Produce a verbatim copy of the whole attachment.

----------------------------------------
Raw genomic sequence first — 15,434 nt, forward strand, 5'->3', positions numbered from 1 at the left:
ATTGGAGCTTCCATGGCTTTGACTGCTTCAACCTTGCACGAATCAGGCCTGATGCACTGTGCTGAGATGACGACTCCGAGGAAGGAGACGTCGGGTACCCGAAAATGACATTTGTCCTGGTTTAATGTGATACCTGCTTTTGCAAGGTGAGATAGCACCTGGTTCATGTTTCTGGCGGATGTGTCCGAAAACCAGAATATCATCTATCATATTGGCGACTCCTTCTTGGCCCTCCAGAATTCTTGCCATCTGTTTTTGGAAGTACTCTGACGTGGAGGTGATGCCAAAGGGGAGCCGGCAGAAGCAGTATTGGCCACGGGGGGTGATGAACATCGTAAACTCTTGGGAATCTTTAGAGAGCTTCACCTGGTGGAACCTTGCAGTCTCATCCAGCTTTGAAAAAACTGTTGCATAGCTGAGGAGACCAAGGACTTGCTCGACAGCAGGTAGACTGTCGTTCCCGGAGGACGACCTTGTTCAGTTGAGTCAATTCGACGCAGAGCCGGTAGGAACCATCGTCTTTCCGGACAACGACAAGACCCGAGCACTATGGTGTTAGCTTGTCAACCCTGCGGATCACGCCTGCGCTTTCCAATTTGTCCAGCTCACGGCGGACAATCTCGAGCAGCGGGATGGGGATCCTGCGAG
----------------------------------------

Raw genomic sequence first — 15,434 nt, forward strand, 5'->3', positions numbered from 1 at the left:
ATTGGAGCTTCCATGGCTTTGACTGCTTCAACCTTGCACGAATCAGGCCTGATGCACTGTGCTGAGATGACGACTCCGAGGAAGGAGACGTCGGGTACCCGAAAATGACATTTGTCCTGGTTTAATGTGATACCTGCTTTTGCAAGGTGAGATAGCACCTGGTTCATGTTTCTGGCGGATGTGTCCGAAAACCAGAATATCATCTATCATATTGGCGACTCCTTCTTGGCCCTCCAGAATTCTTGCCATCTGTTTTTGGAAGTACTCTGACGTGGAGGTGATGCCAAAGGGGAGCCGGCAGAAGCAGTATTGGCCACGGGGGGTGATGAACATCGTAAACTCTTGGGAATCTTTAGAGAGCTTCACCTGGTGGAACCTTGCAGTCTCATCCAGCTTTGAAAAAACTGTTGCATAGCTGAGGAGACCAAGGACTTGCTCGACAGCAGGTAGACTGTCGTTCCCGGAGGACGACCTTGTTCAGTTGAGTCAATTCGACGCAGAGCCGGTAGGAACCATCGTCTTTCCGGACAACGACAAGACCCGAGCACTATGGTGTTAGCTTGTCAACCCTGCGGATCACGCCTGCGCTTTCCAATTTGTCCAGCTCACGGCGGACAATCTCGAGCAGCGGGATGGGGATCCTGCGAG